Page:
Literature about Culture Wars indicates that the culture war across time and place is not conducted uniformly; that it is intensely political; that its conflicts can be fought in governmental, bureaucratic, and economic terms; and that it not only distorts the ordinary use of language, but also promotes a dual consciousness.
In the papers collected here, readers are invited to pursue some of the specific ways in which Art practitioners in the main have experienced, and reflected upon, their struggles in the confrontations with industry and government whilst, in some cases, exploring their respective media by way of the very technologies associated with industry.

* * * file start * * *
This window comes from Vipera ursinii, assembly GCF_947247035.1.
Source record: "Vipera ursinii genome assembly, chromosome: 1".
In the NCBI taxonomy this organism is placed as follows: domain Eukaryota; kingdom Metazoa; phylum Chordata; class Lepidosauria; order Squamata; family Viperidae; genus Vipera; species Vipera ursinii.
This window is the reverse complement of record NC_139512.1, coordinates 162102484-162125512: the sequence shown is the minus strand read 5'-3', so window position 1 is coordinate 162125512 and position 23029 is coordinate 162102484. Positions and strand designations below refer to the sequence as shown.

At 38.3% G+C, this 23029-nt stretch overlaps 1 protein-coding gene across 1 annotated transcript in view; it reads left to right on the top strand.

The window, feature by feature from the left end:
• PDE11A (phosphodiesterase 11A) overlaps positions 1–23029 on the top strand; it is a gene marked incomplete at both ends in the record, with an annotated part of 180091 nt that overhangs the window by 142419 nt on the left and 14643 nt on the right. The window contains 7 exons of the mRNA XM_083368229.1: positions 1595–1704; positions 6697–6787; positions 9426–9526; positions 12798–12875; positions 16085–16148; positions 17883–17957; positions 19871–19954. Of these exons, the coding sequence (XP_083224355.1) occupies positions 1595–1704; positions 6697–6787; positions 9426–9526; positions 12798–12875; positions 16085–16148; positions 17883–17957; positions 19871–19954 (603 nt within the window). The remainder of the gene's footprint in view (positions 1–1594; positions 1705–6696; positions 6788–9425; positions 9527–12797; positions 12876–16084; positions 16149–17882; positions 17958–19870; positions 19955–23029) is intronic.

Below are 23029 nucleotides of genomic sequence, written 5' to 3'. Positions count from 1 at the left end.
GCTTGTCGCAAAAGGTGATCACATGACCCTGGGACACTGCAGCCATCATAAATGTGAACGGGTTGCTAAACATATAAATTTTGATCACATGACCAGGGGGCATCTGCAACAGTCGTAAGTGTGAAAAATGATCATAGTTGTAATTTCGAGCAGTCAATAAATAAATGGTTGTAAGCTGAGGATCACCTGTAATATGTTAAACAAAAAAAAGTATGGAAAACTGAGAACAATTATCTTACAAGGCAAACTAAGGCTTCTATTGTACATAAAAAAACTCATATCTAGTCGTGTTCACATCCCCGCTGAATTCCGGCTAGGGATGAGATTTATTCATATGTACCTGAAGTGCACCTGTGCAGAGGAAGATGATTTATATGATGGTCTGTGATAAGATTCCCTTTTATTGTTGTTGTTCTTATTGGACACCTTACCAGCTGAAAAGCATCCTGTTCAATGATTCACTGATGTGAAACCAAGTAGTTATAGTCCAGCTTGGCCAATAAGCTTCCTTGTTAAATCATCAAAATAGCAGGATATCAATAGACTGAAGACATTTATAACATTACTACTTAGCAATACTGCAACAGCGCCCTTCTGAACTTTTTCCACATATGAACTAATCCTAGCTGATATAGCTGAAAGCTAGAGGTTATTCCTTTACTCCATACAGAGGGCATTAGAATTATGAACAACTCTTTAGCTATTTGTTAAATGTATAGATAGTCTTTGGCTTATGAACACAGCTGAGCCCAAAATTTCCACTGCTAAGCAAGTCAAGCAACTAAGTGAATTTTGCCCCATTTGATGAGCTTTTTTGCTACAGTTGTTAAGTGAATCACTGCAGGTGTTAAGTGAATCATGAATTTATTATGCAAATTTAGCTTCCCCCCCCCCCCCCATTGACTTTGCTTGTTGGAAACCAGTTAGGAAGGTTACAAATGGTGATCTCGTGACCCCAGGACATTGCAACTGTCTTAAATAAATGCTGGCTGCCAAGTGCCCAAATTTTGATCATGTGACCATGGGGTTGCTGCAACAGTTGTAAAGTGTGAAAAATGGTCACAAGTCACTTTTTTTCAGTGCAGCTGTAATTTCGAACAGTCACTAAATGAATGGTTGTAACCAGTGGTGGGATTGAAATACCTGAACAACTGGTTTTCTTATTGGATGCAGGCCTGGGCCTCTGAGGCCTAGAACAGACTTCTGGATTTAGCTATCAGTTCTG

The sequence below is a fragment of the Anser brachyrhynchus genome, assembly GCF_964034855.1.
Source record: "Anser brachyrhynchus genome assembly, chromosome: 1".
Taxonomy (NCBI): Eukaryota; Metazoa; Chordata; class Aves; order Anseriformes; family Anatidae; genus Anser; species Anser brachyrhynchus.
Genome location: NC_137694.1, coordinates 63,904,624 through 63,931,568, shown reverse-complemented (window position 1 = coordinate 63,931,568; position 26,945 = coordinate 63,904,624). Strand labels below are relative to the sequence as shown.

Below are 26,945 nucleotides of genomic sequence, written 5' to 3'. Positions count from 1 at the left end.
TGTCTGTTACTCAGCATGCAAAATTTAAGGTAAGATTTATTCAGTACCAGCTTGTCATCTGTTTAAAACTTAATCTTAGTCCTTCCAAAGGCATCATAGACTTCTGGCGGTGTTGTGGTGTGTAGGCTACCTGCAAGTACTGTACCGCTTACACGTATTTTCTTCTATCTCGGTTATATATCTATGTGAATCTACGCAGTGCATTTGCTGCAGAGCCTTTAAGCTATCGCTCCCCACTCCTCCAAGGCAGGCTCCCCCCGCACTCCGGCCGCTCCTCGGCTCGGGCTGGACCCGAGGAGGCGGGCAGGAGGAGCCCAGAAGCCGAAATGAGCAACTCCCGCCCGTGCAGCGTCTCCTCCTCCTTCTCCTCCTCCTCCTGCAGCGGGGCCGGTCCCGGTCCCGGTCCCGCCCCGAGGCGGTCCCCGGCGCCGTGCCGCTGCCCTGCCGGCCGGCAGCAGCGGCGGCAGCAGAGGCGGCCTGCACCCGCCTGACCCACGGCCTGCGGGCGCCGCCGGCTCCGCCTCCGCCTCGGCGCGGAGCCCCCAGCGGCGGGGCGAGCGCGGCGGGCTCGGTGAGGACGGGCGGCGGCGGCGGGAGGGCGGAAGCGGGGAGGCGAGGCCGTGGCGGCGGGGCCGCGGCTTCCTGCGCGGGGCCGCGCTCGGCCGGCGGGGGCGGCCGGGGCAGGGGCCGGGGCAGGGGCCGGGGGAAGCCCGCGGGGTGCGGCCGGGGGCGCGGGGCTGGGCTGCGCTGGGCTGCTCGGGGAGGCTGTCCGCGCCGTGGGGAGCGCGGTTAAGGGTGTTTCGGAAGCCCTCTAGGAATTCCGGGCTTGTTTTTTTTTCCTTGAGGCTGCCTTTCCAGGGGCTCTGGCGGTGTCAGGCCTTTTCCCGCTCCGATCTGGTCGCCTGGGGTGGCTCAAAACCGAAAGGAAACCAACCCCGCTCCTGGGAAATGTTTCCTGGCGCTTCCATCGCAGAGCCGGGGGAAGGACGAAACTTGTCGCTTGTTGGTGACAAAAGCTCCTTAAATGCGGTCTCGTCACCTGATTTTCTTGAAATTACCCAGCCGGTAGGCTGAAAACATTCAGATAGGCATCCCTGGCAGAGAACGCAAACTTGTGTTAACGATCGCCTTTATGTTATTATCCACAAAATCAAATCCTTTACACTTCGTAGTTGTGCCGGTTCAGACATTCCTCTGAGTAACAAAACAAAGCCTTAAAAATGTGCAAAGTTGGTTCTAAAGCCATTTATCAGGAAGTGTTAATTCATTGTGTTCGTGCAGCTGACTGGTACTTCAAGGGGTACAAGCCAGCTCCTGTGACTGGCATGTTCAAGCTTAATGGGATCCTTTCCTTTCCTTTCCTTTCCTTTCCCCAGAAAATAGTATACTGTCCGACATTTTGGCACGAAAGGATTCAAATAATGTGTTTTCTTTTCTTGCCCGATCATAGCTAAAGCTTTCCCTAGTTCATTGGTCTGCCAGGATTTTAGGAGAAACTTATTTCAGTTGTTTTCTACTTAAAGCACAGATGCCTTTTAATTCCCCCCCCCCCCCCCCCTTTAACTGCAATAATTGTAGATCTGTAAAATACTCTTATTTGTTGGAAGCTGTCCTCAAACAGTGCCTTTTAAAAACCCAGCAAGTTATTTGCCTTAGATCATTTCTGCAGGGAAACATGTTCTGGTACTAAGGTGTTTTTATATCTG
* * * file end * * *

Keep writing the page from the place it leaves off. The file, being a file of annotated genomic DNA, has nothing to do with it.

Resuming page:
This issue of Double Dialogues deals with multiple experiences of how the culture war operates in the twenty-first century. It identifies the foes of Art, in particular identifying the politics that sidelines it from a central position in society. For those who believe art has transformative powers, the Culture War is one in which they engage in order to fight bureaucracy and the politics of economy that seek to stultify art's production.